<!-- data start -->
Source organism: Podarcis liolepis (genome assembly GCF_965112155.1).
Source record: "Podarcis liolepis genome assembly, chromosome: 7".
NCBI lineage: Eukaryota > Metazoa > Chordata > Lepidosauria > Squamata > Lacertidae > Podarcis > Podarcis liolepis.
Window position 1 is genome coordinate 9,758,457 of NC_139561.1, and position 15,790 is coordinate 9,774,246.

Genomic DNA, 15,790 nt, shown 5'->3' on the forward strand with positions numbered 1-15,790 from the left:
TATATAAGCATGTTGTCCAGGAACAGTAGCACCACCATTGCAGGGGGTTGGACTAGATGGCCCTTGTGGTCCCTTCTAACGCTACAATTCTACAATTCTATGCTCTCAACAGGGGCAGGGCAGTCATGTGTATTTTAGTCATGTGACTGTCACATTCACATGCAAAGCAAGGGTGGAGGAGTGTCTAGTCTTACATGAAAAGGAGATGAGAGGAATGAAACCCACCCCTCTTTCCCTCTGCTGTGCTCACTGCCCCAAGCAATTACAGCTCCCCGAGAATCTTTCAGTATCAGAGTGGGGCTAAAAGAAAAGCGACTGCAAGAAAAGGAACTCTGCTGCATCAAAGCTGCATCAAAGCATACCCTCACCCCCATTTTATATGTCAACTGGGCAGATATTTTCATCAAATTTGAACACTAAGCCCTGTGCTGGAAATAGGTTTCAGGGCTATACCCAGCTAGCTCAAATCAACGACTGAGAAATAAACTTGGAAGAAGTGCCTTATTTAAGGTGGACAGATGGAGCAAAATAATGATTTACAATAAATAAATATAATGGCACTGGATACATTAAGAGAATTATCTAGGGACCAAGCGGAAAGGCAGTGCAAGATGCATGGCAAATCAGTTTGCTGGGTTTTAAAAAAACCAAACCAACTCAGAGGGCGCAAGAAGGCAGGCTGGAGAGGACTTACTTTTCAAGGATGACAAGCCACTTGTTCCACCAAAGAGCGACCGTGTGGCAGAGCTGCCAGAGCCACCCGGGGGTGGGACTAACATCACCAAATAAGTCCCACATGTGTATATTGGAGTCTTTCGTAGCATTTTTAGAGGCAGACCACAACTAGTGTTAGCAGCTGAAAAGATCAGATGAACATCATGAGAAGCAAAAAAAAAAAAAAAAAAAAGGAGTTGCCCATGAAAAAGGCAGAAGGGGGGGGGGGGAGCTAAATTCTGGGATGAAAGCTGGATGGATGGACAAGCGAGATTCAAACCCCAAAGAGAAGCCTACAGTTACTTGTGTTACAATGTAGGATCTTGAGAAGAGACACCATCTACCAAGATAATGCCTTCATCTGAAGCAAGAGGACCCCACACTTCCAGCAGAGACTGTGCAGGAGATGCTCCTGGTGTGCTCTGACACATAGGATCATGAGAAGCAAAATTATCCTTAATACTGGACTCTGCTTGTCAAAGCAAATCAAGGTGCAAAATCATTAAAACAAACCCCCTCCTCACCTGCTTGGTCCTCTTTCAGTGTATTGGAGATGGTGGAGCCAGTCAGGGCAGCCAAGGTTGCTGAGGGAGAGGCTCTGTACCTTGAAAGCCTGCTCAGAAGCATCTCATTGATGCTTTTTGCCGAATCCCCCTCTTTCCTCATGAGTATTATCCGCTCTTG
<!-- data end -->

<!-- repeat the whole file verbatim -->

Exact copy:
Source organism: Podarcis liolepis (genome assembly GCF_965112155.1).
Source record: "Podarcis liolepis genome assembly, chromosome: 7".
NCBI lineage: Eukaryota > Metazoa > Chordata > Lepidosauria > Squamata > Lacertidae > Podarcis > Podarcis liolepis.
Window position 1 is genome coordinate 9,758,457 of NC_139561.1, and position 15,790 is coordinate 9,774,246.

Genomic DNA, 15,790 nt, shown 5'->3' on the forward strand with positions numbered 1-15,790 from the left:
TATATAAGCATGTTGTCCAGGAACAGTAGCACCACCATTGCAGGGGGTTGGACTAGATGGCCCTTGTGGTCCCTTCTAACGCTACAATTCTACAATTCTATGCTCTCAACAGGGGCAGGGCAGTCATGTGTATTTTAGTCATGTGACTGTCACATTCACATGCAAAGCAAGGGTGGAGGAGTGTCTAGTCTTACATGAAAAGGAGATGAGAGGAATGAAACCCACCCCTCTTTCCCTCTGCTGTGCTCACTGCCCCAAGCAATTACAGCTCCCCGAGAATCTTTCAGTATCAGAGTGGGGCTAAAAGAAAAGCGACTGCAAGAAAAGGAACTCTGCTGCATCAAAGCTGCATCAAAGCATACCCTCACCCCCATTTTATATGTCAACTGGGCAGATATTTTCATCAAATTTGAACACTAAGCCCTGTGCTGGAAATAGGTTTCAGGGCTATACCCAGCTAGCTCAAATCAACGACTGAGAAATAAACTTGGAAGAAGTGCCTTATTTAAGGTGGACAGATGGAGCAAAATAATGATTTACAATAAATAAATATAATGGCACTGGATACATTAAGAGAATTATCTAGGGACCAAGCGGAAAGGCAGTGCAAGATGCATGGCAAATCAGTTTGCTGGGTTTTAAAAAAACCAAACCAACTCAGAGGGCGCAAGAAGGCAGGCTGGAGAGGACTTACTTTTCAAGGATGACAAGCCACTTGTTCCACCAAAGAGCGACCGTGTGGCAGAGCTGCCAGAGCCACCCGGGGGTGGGACTAACATCACCAAATAAGTCCCACATGTGTATATTGGAGTCTTTCGTAGCATTTTTAGAGGCAGACCACAACTAGTGTTAGCAGCTGAAAAGATCAGATGAACATCATGAGAAGCAAAAAAAAAAAAAAAAAAAAGGAGTTGCCCATGAAAAAGGCAGAAGGGGGGGGGGGGAGCTAAATTCTGGGATGAAAGCTGGATGGATGGACAAGCGAGATTCAAACCCCAAAGAGAAGCCTACAGTTACTTGTGTTACAATGTAGGATCTTGAGAAGAGACACCATCTACCAAGATAATGCCTTCATCTGAAGCAAGAGGACCCCACACTTCCAGCAGAGACTGTGCAGGAGATGCTCCTGGTGTGCTCTGACACATAGGATCATGAGAAGCAAAATTATCCTTAATACTGGACTCTGCTTGTCAAAGCAAATCAAGGTGCAAAATCATTAAAACAAACCCCCTCCTCACCTGCTTGGTCCTCTTTCAGTGTATTGGAGATGGTGGAGCCAGTCAGGGCAGCCAAGGTTGCTGAGGGAGAGGCTCTGTACCTTGAAAGCCTGCTCAGAAGCATCTCATTGATGCTTTTTGCCGAATCCCCCTCTTTCCTCATGAGTATTATCCGCTCTTG